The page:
Girls nights are the best, except for the wine hangover that comes the next day. Empty bottles of wine and wine glasses smudged with lipstick usually stay scattered around your living room until afternoon. You ignore the text messages lighting up your phone. And you’re not even thinking about deleting those blurry selfies until you cure your hangover.
Luckily, there are a few things you can do to recover enough to salvage the rest of your weekend. But first, let’s clear up some basics about hangovers.
Wine hangovers are generally not as bad as hangovers from dark liquors like whisky or rum, but depending on the amount of wine you drank, they can still lead to next-day misery.
The symptoms we associate with a hangover come from a variety of sources--from dehydration to sleep loss. But they also relate to the way our body breaks down alcohol.
Our digestive system breaks down alcohol in the following sequence: alcohol first breaks down into acetaldehyde, which is 10 to 30 times as toxic as regular alcohol. This temporary toxin can cause your body to sweat and flush your skin as well as vomit. But that compound only stays in your body until it breaks down into non-toxic acetate.
It is this toxin that makes it more difficult for some people to have higher alcohol intolerance than others. It’s because their bodies are genetically faster at breaking down the alcohol into the toxin that our bodies reject, creating an overload.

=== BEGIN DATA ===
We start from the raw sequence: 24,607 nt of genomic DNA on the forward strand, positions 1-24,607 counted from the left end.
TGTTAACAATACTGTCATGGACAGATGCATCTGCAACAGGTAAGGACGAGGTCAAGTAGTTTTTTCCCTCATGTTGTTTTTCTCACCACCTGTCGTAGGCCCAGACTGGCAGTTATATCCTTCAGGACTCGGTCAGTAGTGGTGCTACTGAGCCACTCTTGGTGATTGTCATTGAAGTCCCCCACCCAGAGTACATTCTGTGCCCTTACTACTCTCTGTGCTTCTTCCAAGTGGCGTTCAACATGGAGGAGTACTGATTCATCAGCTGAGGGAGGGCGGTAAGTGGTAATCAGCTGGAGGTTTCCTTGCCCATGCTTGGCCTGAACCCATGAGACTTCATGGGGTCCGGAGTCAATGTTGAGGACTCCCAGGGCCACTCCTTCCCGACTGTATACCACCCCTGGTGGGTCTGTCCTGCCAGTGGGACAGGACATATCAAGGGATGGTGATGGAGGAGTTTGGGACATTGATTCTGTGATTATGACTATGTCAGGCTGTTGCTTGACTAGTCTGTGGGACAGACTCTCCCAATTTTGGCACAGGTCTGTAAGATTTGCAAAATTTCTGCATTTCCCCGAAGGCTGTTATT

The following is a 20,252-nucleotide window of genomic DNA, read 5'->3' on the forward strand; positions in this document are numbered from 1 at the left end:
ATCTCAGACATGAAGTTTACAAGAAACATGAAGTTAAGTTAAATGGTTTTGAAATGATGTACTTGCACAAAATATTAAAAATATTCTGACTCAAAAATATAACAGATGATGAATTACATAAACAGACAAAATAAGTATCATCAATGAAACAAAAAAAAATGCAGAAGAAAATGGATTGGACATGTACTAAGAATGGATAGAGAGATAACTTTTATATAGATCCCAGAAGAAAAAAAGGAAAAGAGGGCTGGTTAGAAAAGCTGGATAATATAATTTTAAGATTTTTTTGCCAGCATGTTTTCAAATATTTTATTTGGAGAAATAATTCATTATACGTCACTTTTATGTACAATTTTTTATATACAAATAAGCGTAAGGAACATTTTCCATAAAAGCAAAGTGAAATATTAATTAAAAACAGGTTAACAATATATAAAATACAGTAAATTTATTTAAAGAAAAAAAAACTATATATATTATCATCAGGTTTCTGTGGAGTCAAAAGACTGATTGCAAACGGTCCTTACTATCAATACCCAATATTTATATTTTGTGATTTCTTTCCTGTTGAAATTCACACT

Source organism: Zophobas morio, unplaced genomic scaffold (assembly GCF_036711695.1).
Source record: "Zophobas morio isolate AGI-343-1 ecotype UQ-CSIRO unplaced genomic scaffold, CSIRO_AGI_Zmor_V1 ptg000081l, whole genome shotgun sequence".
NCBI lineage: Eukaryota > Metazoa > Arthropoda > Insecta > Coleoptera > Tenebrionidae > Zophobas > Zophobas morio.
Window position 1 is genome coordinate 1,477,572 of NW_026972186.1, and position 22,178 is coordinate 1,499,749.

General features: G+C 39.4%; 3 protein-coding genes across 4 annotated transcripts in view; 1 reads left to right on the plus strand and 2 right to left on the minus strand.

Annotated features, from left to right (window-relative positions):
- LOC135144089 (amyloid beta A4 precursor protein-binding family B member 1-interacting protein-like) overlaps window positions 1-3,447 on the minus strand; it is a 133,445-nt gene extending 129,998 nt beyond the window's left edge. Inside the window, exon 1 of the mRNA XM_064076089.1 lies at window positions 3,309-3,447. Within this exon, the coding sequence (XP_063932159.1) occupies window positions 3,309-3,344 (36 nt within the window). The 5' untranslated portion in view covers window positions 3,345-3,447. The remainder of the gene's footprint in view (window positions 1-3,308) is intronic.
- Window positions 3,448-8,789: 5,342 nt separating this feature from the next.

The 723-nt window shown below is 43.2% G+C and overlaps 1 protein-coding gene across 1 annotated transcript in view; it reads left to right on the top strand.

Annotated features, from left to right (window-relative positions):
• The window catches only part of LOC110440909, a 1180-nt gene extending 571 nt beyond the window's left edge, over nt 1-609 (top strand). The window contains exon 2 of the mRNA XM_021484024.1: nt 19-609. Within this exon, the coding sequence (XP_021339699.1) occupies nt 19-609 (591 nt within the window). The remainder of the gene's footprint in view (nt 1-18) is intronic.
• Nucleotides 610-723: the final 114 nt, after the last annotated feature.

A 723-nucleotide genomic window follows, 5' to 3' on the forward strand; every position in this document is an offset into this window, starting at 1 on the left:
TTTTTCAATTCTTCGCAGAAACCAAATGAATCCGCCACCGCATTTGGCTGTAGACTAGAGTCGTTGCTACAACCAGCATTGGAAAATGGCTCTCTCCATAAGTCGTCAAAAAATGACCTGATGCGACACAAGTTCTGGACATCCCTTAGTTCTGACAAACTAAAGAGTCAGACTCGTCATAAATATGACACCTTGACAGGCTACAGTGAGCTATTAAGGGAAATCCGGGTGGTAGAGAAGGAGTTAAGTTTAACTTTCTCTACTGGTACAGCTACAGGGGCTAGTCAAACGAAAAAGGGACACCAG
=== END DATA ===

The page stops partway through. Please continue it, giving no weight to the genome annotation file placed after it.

Other toxic substances in wine that may contribute to hangovers include fusel oils, methanol (about 0.02% in a glass of wine), sulfites, histamines, tyramines and tannins. Like acetaldehyde, these are naturally occurring toxins that appear in other foods as well.
In order to fully recover from the adverse effects of toxins, we simply have to wait for our digestion to run its course.
Yes. Like all alcoholic drinks, wine is a diuretic, causing your kidneys to flush water from your body. This is why you’ll probably visit the ladies’ room a lot during a night of drinking.
In the morning, you’ll probably feel thirsty, have a dry mouth and experience other symptoms associated with moderate dehydration like a headache, fatigue, weakness and irritability.
Drinking can disrupt your sleep, so you might feel tired and find it difficult to concentrate.
Wine can irritate your stomach causing your body to release more acid and this can cause a stomach ache.
As you digest alcohol, your body produces a toxic compound that temporarily stays in your body called acetaldehyde. It can inflame your organs and make you feel nausea.
When you stop feeling the effects of being tipsy, you might experience anxiety and restlessness as your body attempts to regain balance.
Finally, you’ll probably have a wine headache, from dehydration.
It depends on how much you drank along with other factors. But usually no more than 24 hours.
Things that can prolong your hangover include dehydration, existing stomach problems, drinking too much alcohol and not getting enough sleep.